Are there black or green-black streaks running down your roof? No, it's not the color from your shingles running, and it's not soot from pollution, either. Those black streaks are caused by a specific type of algae-like bacteria called Gloeocapsa magma. Often referred to as "roofing algae," these organisms do more than make your roof look a bit ugly. They also lead to shingle damage, increasing your chances of needing repairs or a premature roof replacement. Read on to learn more about what causes roofing algae growth and how you can fight back.
What causes roofing algae to grow?
Roofing algae is more likely to grow on some types of shingles than on others. It is particularly common on lower-end, inexpensive roofing shingles that are made using limestone as a filler material. They hold onto moisture for a long time, and since Gloeocapsa magma likes moisture, it thrives on their surfaces. Higher-end shingles made with less limestone can also grow algae, though, particularly in very moist climates. Roofing algae is quite common in areas where the weather is often humid.
Another factor that contributes to roofing algae growth is shade. Shade slows down the rate of evaporation, so a shaded roof stays moist for longer after a rainstorm, giving algae time to grow. Plus, roofing algae grows best with limited sunlight.
How can you get rid of roofing algae?
To get rid of the algae in the short term, visit your local home improvement store and purchase a few gallons of trisodium phosphate solution. These solutions are usually sold in the roofing supplies section and are sometimes labeled "roof cleaner" or "algae remover." You'll also want to purchase several gallons of plain bleach and rent a pressure washer.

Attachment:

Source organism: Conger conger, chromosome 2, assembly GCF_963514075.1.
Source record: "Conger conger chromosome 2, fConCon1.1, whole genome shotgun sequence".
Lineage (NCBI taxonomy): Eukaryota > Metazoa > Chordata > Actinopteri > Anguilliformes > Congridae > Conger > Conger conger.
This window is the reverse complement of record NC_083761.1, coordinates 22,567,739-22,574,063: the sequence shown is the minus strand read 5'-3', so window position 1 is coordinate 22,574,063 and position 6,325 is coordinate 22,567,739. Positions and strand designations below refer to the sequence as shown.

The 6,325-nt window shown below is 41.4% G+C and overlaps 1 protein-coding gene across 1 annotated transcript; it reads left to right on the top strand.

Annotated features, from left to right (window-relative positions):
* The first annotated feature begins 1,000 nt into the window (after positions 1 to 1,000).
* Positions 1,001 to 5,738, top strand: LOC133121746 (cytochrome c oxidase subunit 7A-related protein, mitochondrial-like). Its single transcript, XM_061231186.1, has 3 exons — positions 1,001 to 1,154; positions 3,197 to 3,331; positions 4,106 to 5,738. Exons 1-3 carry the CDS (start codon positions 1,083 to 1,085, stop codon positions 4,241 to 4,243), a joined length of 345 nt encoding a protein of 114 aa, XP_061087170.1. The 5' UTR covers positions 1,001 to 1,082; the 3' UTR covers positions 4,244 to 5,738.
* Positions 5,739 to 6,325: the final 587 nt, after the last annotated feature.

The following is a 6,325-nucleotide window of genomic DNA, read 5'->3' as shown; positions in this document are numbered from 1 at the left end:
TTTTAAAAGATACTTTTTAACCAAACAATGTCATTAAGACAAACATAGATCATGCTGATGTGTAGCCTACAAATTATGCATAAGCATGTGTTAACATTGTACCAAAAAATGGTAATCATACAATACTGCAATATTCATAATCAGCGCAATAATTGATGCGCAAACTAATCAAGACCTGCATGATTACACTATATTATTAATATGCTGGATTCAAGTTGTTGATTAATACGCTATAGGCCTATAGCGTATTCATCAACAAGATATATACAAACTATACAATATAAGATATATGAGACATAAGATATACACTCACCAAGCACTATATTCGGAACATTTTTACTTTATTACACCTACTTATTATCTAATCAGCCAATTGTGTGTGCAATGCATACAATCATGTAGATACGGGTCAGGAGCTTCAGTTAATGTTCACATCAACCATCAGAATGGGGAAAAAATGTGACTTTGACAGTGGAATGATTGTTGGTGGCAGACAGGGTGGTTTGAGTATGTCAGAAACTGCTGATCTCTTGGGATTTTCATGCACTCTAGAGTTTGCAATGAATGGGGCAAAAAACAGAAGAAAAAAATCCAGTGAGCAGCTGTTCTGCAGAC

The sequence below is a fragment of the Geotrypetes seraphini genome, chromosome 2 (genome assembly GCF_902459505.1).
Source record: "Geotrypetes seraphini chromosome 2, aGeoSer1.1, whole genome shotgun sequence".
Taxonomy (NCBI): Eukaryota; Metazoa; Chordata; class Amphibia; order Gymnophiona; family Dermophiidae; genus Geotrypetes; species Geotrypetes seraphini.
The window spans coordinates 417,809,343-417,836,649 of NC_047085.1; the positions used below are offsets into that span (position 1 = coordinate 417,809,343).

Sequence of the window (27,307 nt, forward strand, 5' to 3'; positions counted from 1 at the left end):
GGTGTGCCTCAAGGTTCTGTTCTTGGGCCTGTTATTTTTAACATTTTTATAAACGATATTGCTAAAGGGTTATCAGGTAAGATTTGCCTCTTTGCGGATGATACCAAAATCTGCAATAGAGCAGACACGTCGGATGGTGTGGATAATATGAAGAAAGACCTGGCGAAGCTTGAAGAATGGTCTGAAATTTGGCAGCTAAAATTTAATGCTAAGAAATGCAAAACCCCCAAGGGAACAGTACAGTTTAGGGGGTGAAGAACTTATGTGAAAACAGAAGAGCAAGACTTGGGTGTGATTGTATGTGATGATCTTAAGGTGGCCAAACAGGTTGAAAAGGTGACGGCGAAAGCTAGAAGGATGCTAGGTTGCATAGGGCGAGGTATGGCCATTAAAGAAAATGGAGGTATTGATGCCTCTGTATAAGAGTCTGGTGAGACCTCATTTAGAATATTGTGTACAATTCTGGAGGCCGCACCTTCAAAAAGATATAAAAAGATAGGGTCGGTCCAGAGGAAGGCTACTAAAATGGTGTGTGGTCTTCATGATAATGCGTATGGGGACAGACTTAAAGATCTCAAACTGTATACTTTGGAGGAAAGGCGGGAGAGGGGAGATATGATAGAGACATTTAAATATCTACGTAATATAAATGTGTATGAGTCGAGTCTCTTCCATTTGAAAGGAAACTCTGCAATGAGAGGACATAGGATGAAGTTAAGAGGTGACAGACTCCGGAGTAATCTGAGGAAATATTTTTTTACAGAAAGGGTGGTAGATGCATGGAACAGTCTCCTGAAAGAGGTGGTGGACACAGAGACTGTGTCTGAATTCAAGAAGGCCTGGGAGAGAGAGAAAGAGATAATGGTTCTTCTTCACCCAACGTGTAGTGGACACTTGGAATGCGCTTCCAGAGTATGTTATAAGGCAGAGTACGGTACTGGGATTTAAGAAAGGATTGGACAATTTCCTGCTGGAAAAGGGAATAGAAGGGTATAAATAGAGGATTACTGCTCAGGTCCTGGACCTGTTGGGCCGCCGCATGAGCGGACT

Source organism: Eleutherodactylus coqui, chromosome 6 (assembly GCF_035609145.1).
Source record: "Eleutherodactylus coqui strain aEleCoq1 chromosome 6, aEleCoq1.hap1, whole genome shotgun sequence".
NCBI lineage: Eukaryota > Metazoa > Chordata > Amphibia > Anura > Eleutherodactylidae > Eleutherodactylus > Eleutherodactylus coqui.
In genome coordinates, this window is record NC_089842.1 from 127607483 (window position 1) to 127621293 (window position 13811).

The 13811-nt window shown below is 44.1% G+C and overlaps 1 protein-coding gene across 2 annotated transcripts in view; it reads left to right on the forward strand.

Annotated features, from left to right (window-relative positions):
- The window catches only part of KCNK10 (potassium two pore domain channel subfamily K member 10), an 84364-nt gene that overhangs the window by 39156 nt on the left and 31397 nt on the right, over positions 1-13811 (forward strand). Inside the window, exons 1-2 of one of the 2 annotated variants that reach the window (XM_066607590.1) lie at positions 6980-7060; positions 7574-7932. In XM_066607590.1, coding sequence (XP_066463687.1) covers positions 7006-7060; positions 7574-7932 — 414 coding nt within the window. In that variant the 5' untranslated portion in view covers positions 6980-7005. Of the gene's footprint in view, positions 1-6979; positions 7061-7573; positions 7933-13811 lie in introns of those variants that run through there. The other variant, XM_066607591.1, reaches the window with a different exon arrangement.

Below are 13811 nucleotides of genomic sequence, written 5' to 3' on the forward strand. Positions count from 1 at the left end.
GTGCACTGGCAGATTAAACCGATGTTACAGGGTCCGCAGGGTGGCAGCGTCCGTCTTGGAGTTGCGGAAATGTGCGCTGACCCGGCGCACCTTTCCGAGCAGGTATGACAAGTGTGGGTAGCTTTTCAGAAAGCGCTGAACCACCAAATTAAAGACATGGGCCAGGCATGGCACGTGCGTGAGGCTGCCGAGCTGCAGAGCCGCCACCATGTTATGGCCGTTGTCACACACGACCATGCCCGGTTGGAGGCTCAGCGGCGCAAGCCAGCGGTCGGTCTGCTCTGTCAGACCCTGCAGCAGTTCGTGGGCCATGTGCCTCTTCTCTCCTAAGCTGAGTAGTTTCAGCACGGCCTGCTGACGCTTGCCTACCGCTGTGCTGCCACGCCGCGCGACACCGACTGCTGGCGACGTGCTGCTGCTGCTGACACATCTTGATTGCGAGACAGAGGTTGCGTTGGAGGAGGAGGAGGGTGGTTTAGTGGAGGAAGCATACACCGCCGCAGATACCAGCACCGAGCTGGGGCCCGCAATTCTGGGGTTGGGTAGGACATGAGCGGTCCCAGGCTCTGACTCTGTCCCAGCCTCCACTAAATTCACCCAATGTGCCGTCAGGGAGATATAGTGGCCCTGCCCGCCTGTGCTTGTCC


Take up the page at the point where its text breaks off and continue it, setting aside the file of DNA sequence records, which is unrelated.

Wait until a shady day to clean your roof. This way, the mixture won't evaporate as quickly and will have more time to kill the algae. Read the back of your trisodium phosphate solution bottle. It should tell you how to mix it with bleach and water in your pressure washer. Prepare your solution in your pressure washer chamber according to these instructions.
Wear goggles, gloves, and long sleeves to protect yourself. Once your solution is mixed, attach an extender wand to your pressure washer and climb up your ladder with the pressure washer in hand. Make sure you have a helper on site to hold the ladder steady. Aim for the peak of the roof and keep spraying until that area appears to be saturated. Slowly work your way down the roof, ensuring you saturate each section. Move your ladder as needed so that you are sure to soak the entire roof.
As you're spraying, you should see some of the streaks disappearing. Some of the algae won't be rinsed away immediately, but it should be rinsed away over the next few weeks when it rains. At this point, your roof should be free of streaks.
How can you keep roofing algae from coming back?
To keep algae from growing back, you'll need to take steps to keep your roof dryer and less shaded. If the roof is overhung by tree branches, trim them to reduce shade. If your gutters are damaged and this is keeping your roof from drying properly, have them repaired.
If you think your roofing algae is mainly attributable to a humid climate or shingles that simply harbor moisture for too long, then there's another solution to consider: zinc strips. A roofing company can attach long strips of zinc along the peak of your roof. When it rains, zinc ions will flow down the roof. Gloeocapsa magma does not grow in the presence of zinc, so your roof should stay streak-free.
If the prospect of pressure washing your roof sounds daunting, consider hiring a roof contractor to complete this task. They may be able to install zinc strips during the same session.